Idiopathic guttate hypomelanosis is a skin condition that causes small white markings to appear on various parts of the body. These markings look a little bit like freckles in terms of size and distribution. This condition doesn’t actually do any harm, but many people find it cosmetically unpleasant, and some people are willing to undergo surgical procedures to get rid of it. These spots generally develop as people enter middle age, and they often show up more commonly in fair-skinned people, especially women.
For most people, the spots will first appear on the legs, especially areas that are commonly exposed to the sun when wearing shorts. After that, the arms will often develop spots as well. For some people, the condition will continue to spread, and they may even get spots on their faces. As people age, the density of the spots will generally increase.
The cause of this disorder is still somewhat mysterious. Some scientists think the spots are literally a lighter-shaded freckle. Others think they are a degeneration of the skin pigment that occurs in a fashion similar to the process of hair going gray. There is a general consensus that sun exposure increases the number of spots that develop, but this idea is technically still theoretical and generally unproven. Most experts agree that the condition probably has a genetic component, because many sufferers have family members who also develop the disorder.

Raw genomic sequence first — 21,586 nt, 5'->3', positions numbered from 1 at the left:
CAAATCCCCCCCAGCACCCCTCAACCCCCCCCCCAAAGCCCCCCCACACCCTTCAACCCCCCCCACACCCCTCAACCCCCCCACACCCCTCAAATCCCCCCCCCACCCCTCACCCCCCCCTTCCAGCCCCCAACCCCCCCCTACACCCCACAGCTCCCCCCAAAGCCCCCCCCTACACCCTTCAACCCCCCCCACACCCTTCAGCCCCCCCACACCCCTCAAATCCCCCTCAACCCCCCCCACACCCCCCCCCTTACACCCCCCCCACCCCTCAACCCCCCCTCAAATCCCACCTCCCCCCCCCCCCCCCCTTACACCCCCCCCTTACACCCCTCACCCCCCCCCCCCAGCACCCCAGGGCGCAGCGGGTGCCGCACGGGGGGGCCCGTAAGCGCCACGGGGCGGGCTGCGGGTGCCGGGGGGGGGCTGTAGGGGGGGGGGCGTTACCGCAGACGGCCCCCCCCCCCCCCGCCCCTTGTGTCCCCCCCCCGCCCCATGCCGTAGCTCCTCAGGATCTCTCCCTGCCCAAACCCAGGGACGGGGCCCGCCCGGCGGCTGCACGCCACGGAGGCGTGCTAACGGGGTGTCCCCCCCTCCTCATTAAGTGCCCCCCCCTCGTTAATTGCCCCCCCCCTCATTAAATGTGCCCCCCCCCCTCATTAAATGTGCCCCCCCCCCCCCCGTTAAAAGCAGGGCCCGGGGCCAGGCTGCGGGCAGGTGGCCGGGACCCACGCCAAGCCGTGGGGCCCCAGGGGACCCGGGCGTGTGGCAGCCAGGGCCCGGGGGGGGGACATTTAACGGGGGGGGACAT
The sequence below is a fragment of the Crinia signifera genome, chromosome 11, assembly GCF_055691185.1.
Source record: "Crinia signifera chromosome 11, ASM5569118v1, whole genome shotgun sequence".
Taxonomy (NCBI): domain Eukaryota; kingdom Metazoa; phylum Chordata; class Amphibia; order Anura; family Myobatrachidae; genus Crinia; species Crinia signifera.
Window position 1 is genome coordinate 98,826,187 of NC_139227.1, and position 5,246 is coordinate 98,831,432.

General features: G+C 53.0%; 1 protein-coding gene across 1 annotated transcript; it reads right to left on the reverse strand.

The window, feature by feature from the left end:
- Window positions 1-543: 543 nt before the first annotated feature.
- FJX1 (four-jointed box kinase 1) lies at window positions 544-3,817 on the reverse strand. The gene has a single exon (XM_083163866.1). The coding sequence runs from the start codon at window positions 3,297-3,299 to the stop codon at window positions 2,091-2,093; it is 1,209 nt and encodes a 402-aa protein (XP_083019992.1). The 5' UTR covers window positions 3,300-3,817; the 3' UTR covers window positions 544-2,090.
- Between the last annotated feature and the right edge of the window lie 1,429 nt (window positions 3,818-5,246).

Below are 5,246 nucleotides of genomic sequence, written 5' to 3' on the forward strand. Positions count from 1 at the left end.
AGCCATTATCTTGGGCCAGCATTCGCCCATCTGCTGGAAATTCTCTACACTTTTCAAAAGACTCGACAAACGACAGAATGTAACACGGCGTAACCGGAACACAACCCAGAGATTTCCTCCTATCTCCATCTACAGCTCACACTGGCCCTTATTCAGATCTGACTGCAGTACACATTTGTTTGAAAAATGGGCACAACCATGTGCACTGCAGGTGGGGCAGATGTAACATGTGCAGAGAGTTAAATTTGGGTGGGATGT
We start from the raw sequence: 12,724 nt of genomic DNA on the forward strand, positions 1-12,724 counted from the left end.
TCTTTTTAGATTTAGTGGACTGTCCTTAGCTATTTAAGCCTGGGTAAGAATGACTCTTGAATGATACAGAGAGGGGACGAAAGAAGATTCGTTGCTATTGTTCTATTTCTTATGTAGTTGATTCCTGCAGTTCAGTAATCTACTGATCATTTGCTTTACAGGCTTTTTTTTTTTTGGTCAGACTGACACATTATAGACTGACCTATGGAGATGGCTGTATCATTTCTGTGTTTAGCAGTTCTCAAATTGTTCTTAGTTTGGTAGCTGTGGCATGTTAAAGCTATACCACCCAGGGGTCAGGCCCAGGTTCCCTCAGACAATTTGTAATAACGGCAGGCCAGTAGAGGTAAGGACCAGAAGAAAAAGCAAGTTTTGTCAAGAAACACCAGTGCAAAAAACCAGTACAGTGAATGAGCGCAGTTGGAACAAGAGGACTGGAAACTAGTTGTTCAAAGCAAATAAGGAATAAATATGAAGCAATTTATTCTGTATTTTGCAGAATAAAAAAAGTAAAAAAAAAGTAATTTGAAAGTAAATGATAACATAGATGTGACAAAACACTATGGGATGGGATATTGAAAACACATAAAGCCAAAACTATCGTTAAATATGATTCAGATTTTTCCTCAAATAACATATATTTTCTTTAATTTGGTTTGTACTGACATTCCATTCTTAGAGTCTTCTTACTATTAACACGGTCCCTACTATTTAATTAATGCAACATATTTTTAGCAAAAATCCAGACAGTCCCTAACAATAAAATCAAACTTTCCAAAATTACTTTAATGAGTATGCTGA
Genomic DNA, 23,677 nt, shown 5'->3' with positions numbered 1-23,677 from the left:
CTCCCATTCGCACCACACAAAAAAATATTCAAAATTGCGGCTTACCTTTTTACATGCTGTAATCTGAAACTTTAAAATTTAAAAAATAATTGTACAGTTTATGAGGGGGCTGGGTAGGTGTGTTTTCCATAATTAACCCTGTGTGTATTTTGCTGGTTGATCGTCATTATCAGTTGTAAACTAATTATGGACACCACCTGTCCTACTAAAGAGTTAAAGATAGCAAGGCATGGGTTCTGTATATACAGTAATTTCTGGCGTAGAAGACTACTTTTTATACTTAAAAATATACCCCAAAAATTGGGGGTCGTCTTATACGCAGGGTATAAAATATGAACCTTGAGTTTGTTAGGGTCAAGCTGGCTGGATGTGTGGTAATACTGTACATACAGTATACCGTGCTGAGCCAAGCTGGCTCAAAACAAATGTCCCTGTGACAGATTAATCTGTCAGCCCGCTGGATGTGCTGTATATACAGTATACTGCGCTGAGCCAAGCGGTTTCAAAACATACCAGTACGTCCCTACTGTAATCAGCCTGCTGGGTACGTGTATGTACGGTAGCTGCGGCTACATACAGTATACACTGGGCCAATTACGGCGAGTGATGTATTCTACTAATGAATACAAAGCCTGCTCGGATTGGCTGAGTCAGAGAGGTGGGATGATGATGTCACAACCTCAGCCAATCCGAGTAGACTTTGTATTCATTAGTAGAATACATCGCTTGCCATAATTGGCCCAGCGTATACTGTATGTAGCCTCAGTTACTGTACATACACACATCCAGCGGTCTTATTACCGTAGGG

According to many experts, the best way to deal with idiopathic guttate hypomelanosis is to avoid excess sun exposure if possible, but this is not enough to actually stop the spots from developing altogether. Once the condition begins to develop, there are a few ways to treat it, but because the disorder isn’t physically harmful, most people choose to do nothing. For many individuals who are worried about the way the spots make them look, using cosmetics to cover up the densest areas is often sufficient.
People who are insistent about getting rid of the spots have a few options as well. One treatment is called cryotherapy. This approach involves freezing various kinds of skin imperfections, which kills the cells. It is usually used with more serious conditions like skin cancer, and using it for idiopathic guttate hypomelanosis is generally an unusual application. Other approaches for dealing with idiopathic guttate hypomelanosis include grafting skin from an unflawed area of the body or using an abrasive surgical tool to remove the spots.